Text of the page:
64% of Americans Are ‘Ready for a Recession’ If It Lowers Mortgage Rates

Worried young couple with financial bills stock photo
Martinns / iStock.com

It’s no secret that the road to homeownership has been an arduous one for many Americans. Soaring mortgage rates, inflation and lack of inventory have left many would-be homeowners on the sidelines in the past few months.

Find Out: 6 Things Millionaires Are Doing With Their Money To Prep for an Economic DownturnMore: 3 Things You Must Do When Your Savings Reach $50,000

And now, these Americans say a recession would be OK if it meant lower mortgage rates, according to a new study conducted by Harris Poll on behalf of Credit Karma, designed exclusively for USA Today.

Indeed, a staggering 64% of Americans say they “are ready for a recession,” if that translated into them being able to buy a home, according to USA Today.

“There is no denying how difficult it’s become to purchase a home in America today, especially for first-time buyers,” Aniva Hinduja, general manager of home and mortgage at Credit Karma, told USA Today. “When a majority of potential home buyers are wishing for a recession so they can afford a mortgage, you know the situation is dire.”

In addition, the survey found that 82% believe the country is facing an unprecedented housing affordability crisis, which in turn prompted 61% who have never purchased a home to say they don’t think they’ll ever be able to afford to do so, according to USA Today.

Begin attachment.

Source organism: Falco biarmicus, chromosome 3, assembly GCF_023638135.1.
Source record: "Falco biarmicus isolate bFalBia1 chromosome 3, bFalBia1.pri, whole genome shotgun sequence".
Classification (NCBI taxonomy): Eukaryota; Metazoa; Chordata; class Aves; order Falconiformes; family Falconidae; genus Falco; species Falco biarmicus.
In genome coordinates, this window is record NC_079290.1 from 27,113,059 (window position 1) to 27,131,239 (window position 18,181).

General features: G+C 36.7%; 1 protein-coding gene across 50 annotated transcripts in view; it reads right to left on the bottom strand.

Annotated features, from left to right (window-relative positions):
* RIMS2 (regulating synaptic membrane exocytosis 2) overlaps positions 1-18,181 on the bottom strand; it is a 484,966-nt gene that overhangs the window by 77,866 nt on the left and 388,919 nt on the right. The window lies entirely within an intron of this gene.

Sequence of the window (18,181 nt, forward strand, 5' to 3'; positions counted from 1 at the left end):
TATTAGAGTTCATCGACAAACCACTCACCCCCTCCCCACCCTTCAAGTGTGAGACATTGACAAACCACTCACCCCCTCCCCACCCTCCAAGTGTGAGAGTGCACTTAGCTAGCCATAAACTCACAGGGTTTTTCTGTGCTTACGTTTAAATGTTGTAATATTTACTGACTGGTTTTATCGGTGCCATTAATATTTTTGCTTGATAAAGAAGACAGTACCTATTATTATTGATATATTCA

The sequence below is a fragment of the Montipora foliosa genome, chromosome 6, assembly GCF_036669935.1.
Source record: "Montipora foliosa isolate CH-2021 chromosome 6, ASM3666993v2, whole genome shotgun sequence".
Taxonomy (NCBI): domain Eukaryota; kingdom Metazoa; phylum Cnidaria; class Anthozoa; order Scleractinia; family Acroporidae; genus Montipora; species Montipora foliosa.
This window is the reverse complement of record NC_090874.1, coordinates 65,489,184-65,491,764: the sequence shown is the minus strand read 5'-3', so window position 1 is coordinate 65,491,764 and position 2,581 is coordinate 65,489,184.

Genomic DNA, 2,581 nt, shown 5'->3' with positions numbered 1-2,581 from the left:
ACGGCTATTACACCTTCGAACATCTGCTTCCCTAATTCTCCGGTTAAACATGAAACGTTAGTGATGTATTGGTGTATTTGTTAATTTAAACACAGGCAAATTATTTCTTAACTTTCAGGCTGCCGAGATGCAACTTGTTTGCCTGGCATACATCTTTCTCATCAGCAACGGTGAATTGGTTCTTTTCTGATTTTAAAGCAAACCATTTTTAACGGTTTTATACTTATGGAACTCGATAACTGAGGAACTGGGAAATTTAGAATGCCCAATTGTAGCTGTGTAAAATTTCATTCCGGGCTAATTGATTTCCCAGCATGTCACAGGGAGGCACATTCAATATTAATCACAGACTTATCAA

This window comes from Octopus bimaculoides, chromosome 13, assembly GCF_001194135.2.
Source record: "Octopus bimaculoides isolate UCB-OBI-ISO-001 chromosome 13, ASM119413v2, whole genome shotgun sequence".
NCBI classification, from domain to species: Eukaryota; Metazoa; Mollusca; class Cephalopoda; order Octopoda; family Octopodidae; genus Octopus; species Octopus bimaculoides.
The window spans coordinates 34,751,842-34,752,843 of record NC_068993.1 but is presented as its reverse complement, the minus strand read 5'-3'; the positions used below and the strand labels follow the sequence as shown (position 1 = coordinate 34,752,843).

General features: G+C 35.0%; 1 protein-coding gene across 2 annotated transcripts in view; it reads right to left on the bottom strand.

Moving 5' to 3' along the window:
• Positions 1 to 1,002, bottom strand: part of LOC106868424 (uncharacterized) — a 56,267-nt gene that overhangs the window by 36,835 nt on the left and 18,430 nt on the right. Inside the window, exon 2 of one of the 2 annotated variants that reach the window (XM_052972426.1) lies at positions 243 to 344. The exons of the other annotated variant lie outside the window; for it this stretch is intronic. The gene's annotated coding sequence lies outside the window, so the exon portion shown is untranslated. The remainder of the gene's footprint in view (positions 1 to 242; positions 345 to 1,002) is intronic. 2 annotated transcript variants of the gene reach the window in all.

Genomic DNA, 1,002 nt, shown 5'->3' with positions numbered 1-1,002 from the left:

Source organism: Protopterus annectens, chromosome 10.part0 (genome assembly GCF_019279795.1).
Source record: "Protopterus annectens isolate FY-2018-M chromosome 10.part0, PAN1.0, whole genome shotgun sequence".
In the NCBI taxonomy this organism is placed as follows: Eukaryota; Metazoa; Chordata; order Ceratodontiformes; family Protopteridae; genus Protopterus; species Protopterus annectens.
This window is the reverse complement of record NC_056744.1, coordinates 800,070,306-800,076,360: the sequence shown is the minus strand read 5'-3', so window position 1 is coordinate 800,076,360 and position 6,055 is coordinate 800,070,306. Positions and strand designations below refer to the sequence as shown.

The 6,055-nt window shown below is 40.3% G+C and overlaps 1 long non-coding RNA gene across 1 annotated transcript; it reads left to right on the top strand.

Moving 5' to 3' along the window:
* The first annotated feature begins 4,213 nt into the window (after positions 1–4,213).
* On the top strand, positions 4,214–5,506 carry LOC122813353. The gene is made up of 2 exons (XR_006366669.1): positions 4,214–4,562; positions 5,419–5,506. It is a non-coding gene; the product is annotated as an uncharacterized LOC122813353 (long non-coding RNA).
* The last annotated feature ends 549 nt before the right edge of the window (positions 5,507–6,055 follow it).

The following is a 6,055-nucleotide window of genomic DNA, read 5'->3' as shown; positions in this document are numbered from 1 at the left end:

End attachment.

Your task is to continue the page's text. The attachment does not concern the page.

The situation is difficult for homeowners as well, as 46% of Americans who bought a home in the past year said they are struggling to afford their monthly mortgage payments due to high interest rates, USA Today added.

Make Your Money Work for You

According to Freddie Mac, mortgage rates decreased slightly this week due to the Federal Reserve’s pausing its rate hike.

“As inflation continues to decelerate, economic growth is slowing and the tightening cycle of monetary policy is reaching its apex, which means mortgage rates are expected to decrease later this year and into next,” according to Freddie Mac.

Peter C. Earle, economist at the American Institute for Economic Research, said anyone looking to purchase a new home in the near future should take a few steps first. First, eliminate their outstanding debt — which includes student loans — as soon as possible.

Take Our Poll: Are You Planning To Buy or Sell a House This Year?I’m a Self-Made Millionaire: These Are the 6 Investments Everyone Should Make During an Economic Downturn

“They should also begin looking at housing markets around the country to get an idea of where prices are moving and, if open to relocating, where the biggest values are,’ he said. But before doing all of that, a near-term home buyer should seriously consider the tradeoffs of buying versus renting. Considering the volatility of home prices over the last twenty years, the idea that one purchases a home and watches the value rise consistently for decades is no longer a given.”

More From GOBankingRates

Make Your Money Work for You


See Today's Best
Banking Offers